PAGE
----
Angels' Secrets

Secrets, I recall from the days when I used to work on Capital Hill, are part of the currency of Washington.  Some secrets are guarded carefully, others are widely known.  Knowing how to keep a secret here is almost as important as knowing when to reveal a secret.  The keeping and telling of secrets is a powerful business.

God has many secrets.  Among God’s secrets there are big ones, like what is the number of the planets and the stars, and there are little secrets like what has been happening to all the honeybees.  There are even nano secrets like how to understand the wave-particle duality of matter.  And there are confounding secrets like the age-old question of why bad things happen to good people.  There are secrets at the bottom of the sea, still too dark and cold for us to lay eyes on, and secrets locked in the earth, still too hot and deep to access.  God has woven many secrets into our minds and bodies that science has yet to discover.  And of course there are many secrets of the heart.  And there remain secrets about what God is doing in the world: about the status of earth in the universe, about the limits of time and space.  God has many secrets.  Some he allows to be found out, and some he guards jealously.

God’s secrets are, of course, objects of great curiosity and inquiry and there are those who would stop at nothing to wrest God’s secrets from his bosom.  For God, too, the keeping and telling of secrets is a powerful business.  And so God recruited the angels (themselves a secret order of his creation) to be the guardians of his secrets, to dwell someplace between heaven and earth, between God’s throne and the rest of the universe, forever vigilant for the forces that would steal God’s secrets if they could.

Of course, just like in Washington, among the angels, proximity to God’s secrets brings a certain knowledge of them, too.  And God allows the angels to know many, if not all, of his secrets and their meaning.  And because the angels already know many of the secrets of God, and already exist in a habitat someplace between heaven and earth, between God’s throne and the rest of the universe, they are convenient messengers of the secrets of God, ready to be dispatched whenever God chooses to reveal a secret.

So it is that the angels convince Jacob that he is merely dreaming when they bring to him the memory of the secret once given to Abraham: that his offspring would be blessed, and that they would be his people, and he would be their God.  This is a secret that God wants out of the bag, leaked again to Jacob with the deliberate intention that it should spread.

But for a long time the greatest of God’s secrets, hidden deep in his heart, was the secret of his Son: unseen among the details revealed in the various creation stories of Genesis; obscured by the wings of the Spirit hovering over the face of the waters; a top-secret Word pronounced among the syllables of all the “let there be”s; present but unrecognized from before the beginning of time – God’s deepest, most beautiful, and most mysterious secret.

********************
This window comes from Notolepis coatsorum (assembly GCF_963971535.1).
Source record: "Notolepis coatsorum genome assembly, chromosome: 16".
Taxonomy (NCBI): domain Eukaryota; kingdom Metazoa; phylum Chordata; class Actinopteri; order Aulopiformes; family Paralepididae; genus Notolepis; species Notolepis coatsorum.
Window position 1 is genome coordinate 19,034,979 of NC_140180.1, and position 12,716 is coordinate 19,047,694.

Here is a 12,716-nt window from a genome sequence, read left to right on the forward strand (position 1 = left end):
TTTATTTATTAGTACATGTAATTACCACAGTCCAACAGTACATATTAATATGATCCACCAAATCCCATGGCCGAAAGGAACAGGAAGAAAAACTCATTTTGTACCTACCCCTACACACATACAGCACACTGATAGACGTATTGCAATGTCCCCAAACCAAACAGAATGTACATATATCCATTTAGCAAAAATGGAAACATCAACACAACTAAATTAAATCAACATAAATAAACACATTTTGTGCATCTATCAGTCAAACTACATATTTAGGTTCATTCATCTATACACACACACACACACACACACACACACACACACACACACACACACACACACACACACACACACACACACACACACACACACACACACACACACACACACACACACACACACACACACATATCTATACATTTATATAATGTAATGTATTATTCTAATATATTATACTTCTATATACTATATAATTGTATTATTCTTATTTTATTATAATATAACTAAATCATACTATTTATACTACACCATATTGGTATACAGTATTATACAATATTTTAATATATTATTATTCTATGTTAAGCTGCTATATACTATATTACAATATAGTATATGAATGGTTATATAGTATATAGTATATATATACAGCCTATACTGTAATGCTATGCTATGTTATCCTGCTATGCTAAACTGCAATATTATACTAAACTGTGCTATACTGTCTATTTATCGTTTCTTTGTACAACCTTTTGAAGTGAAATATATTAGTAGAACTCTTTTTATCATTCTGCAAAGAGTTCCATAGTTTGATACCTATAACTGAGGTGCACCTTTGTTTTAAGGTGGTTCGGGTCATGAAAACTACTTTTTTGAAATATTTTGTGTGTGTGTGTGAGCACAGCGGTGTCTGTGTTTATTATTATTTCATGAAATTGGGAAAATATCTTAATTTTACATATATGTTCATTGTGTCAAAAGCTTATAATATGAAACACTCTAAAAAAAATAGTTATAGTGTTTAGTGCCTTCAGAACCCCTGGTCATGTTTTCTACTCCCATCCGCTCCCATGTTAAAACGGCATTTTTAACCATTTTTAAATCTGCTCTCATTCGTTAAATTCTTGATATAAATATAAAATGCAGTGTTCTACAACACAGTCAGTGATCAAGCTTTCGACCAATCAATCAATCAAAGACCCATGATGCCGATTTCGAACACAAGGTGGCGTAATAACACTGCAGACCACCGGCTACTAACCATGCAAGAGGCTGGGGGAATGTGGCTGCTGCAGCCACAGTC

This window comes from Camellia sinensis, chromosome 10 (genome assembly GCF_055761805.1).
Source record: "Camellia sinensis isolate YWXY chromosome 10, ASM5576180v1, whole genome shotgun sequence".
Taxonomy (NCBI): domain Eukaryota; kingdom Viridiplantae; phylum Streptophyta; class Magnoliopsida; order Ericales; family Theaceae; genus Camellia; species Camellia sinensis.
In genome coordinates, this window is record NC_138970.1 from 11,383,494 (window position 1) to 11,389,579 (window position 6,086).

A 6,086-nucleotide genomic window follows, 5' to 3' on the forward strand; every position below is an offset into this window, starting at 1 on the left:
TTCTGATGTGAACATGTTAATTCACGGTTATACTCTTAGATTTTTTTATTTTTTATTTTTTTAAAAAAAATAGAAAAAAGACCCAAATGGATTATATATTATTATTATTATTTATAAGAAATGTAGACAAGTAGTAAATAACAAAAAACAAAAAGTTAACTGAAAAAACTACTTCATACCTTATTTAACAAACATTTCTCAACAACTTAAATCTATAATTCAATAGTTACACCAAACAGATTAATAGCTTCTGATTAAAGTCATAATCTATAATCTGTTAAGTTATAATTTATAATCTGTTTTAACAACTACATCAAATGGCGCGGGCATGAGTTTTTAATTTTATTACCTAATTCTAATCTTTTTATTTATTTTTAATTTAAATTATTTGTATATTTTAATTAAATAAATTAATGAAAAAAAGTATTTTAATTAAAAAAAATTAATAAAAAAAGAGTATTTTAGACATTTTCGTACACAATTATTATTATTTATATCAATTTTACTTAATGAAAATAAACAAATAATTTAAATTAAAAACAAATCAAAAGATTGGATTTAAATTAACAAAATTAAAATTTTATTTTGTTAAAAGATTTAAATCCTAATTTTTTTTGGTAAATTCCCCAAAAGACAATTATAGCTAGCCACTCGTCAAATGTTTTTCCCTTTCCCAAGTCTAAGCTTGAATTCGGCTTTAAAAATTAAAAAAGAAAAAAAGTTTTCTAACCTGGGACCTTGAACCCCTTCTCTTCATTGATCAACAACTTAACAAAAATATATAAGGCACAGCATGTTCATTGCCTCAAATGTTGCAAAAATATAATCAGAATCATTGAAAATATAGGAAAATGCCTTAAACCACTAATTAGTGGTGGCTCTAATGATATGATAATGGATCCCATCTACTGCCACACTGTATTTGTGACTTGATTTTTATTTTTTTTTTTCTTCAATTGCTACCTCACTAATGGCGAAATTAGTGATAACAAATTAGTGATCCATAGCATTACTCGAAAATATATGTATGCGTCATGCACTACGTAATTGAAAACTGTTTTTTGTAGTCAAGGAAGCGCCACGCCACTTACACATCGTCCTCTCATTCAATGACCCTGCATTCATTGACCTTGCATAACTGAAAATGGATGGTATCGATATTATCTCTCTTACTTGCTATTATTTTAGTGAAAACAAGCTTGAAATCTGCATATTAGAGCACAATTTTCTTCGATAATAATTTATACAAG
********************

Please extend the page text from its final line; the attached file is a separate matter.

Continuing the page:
The secret of Jesus is the secret that unleashes the angels in a new and marvelous way, piercing the veil between heaven and earth like a meteor shower.  Having kept the secret so long, how the angels must have rejoiced to be allowed at last to bring it to earth.

Gabriel the archangel, of course, was first, bringing the word to Mary of that holy thing that would be born of her: that God would work in secret through her.  But we hear throughout the Christmas story the songs of angel choruses too delighted to keep the stillness of that silent night, too exuberant to prevent the shepherds from hearing their song.

The angels, silenced for a while, as Jesus grew, are on the scene with him again as he begins his ministry of teaching and preaching that will lead him to the Cross.  They minister to him after his temptation in the desert to repeat in his ears the secrets he has always known: that the way of the Cross lies ahead, his passion, death, and also his resurrection.

Was it angels who tore the curtain of the Temple in two at the dark hour of Christ’s death, unveiling again the secret significance of this moment, and beginning to uncover the way of salvation?

There were angels waiting in his empty tomb when the women came, to give them the first look at the secret about to be unleashed: that he is risen!

We learn from the Revelation to Saint John the Divine that angels are the soldiers of God who will lead the advance in the last days before the establishment of his kingdom, once and for all.  Michael the Archangel provokes this unfolding with his defeat of the ancient foe.  And angel after angel then delivers to the cosmos the instruments that advance the cause of God’s righteousness, and bring about the desire of his heart: the dawning of the new heaven, the new Jerusalem where all things are made new, and where the river of the water of life flows through the middle of the street of the city.